What the documentation is stating is that, as most servers run PHP as mod_php (and so run with the permissions of the web server), and as you probably will upload your files with FTP (or similar) using your own user, those files and directories will need to be given permissions 666 (everybody can read and write) and 777 (everybody can read, write and browse).

That is not the safest way, but certainly is the easiest, specially if your are using a hosting service.

However, as the EE instructions state, ask your hosting provider, because some don't use mod_php but a fastcgi, suphp or different version. Those servers run PHP as your own user, so all files you upload are already readable and writable by PHP and by any file created by the EE scripts. In that case files and directories accessed by PHP would need to be given 600 and 700 access. Other files to be accessed directly by the web server (not the PHP runtime) would still need 666 and 777 access).

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No matter who's the owner of the files, 666 permissions and 777 would be enough: the last digit makes sure that every user on the system has access. While this is the easiest way to do it, it is definitely not the safest for that exact reason.

A better way to do it

The first thing you need to understand is how Unix permissions work. In the interest of understanding the answer I gave at this link, please note that permissions can be translated to numbers:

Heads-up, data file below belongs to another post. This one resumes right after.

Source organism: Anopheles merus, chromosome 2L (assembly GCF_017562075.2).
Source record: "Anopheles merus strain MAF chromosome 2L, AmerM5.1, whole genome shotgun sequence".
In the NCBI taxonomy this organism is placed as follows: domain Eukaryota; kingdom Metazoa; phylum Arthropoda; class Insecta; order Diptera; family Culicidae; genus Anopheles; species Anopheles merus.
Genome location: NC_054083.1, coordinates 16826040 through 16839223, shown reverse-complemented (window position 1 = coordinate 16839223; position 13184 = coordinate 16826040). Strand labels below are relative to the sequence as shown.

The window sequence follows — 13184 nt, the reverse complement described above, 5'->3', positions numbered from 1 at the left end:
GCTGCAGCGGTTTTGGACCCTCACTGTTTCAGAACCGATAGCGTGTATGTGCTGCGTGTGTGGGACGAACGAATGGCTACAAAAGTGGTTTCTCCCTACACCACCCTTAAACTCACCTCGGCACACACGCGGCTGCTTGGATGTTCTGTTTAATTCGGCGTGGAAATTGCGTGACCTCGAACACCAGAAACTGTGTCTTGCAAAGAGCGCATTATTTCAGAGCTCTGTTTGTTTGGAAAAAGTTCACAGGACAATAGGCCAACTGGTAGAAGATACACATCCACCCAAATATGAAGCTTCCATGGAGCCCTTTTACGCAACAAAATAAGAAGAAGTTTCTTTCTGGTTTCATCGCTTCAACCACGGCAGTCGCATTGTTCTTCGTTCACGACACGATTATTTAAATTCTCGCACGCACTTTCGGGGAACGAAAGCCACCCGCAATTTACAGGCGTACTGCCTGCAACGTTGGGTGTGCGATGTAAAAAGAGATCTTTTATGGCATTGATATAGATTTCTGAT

• 0: ---
  • 1: --x
  • 2: -w-
  • 3: -wx
  • 4: r--
  • 5: r-x
  • 6: rw-
  • 7: rwx

A chmod 666 is then equivalent to changing permissions to rw-rw-rw.

Next you have to figure out which is the user that is executing the PHP script. Normally that would be the user running your web server. Here's an example of how to do this (you can replace Apache with the name of your web server).

Once you know which is the user executing the scripts, and which's the owner of the files you mention, it is up to you to set appropriate permissions. Keep in mind that giving write access (even read) to every user on your system can be potentially disastrous.

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Edit: oops, sorry, I didn't saw that this topic was pretty old. Oh well, it can help other people..

I will complete rahmu's and MV's answers with a technical solution.

Finding the web server username

Firstly you will need to know the username under your web server runs. If you are using Apache, it can be apache or httpd, www-data, etc. On most Debian-like systems, Apache is www-data.